The good Yorkshireman Professor W*, to whom I referred in my last, has also raised with me the question of groves, and in particular, for he has a great interest in the subject, whether Brown himself was a planter of groves.
He was, Professor, let me assure you, a dedicated planter of groves, but these take several forms. There are the groves of trees in parkland, such as one finds at Benham (sweet chestnut) and Ickworth (oak); but there are also garden groves, and I would look to the deftness of his planting at Wrest, and at the Oak Circle at Burghley. While the parkland grove consists merely of trees in grass, the garden grove seems to come associated with shrubberies, which group themselves around the stems of the trees in loose aggregations, some trees being half-buried in the undergrowth, some standing freely, in which case they may be entwined with honeysuckles and roses. The whole having the character of a piece of forestland in which the bracken and brambles have been replaced by flowering exotics. They are a form of garden often seen and easily recognised in a Brown design. Truly is it said that in the groves of Claremont I have often sauntered or tarried with delight.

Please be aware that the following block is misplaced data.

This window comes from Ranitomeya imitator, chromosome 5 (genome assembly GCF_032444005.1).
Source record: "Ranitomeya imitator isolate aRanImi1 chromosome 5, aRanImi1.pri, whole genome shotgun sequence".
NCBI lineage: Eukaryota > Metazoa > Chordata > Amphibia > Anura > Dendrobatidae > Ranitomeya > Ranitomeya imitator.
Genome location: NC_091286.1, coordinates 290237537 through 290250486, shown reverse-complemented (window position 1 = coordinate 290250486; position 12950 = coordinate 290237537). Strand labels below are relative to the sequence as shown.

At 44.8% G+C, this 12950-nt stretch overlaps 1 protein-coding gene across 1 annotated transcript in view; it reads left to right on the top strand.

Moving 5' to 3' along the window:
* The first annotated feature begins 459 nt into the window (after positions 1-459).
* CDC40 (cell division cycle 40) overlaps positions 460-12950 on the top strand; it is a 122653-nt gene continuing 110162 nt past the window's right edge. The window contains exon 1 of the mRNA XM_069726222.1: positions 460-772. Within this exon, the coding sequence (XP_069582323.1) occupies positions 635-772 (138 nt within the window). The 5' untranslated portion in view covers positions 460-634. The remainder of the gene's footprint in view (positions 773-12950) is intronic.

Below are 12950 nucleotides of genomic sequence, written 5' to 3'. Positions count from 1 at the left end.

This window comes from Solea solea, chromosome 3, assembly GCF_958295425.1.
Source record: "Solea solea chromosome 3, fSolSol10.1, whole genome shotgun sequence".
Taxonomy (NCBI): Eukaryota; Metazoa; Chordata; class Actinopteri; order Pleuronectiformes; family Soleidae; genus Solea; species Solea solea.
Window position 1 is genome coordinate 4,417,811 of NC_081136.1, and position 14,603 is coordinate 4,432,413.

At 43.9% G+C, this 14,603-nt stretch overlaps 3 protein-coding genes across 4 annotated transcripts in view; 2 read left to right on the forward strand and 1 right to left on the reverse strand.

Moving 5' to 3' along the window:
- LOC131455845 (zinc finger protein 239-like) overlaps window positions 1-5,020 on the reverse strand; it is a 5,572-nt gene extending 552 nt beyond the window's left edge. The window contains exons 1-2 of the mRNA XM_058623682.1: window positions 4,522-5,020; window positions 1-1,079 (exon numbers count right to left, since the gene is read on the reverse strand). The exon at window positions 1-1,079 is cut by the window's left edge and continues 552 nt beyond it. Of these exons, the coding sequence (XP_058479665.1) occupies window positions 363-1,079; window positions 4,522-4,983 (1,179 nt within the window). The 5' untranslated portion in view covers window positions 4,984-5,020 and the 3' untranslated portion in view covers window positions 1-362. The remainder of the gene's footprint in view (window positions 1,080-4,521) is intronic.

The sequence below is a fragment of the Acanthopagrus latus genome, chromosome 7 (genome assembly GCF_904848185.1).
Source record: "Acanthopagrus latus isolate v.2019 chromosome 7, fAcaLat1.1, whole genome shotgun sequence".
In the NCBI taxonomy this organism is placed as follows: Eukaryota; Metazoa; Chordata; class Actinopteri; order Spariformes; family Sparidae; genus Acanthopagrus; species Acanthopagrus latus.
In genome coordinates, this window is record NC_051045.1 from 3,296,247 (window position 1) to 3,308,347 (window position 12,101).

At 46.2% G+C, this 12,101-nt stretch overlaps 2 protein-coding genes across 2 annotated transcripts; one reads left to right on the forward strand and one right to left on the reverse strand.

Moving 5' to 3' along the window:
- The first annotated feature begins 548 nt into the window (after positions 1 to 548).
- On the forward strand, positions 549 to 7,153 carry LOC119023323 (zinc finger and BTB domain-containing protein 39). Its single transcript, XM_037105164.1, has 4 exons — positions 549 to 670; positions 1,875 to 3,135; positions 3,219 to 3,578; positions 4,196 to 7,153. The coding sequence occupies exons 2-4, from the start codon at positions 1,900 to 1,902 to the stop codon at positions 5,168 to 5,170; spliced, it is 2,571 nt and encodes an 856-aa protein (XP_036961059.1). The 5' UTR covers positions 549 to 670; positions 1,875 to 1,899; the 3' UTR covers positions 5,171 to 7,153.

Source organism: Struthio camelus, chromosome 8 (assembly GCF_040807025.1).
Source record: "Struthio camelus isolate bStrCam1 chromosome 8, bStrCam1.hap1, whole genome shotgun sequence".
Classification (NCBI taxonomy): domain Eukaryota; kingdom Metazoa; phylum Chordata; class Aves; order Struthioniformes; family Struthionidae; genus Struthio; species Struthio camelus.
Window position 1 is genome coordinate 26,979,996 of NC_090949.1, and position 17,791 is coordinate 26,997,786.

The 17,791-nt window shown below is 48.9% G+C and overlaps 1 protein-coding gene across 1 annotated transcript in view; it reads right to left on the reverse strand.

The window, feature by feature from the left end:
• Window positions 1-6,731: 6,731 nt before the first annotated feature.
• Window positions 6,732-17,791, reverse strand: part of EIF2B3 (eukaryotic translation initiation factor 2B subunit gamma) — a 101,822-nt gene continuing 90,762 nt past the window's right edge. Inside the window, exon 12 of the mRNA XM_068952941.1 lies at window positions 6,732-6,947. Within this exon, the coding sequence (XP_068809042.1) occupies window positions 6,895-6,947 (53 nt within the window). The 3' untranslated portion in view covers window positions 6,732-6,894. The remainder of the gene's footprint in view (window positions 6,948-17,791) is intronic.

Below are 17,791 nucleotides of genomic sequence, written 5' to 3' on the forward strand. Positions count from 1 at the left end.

*Please note that Capability Brown was not born in Yorkshire and should not be addressed as a ‘Yorkshire yobbo’.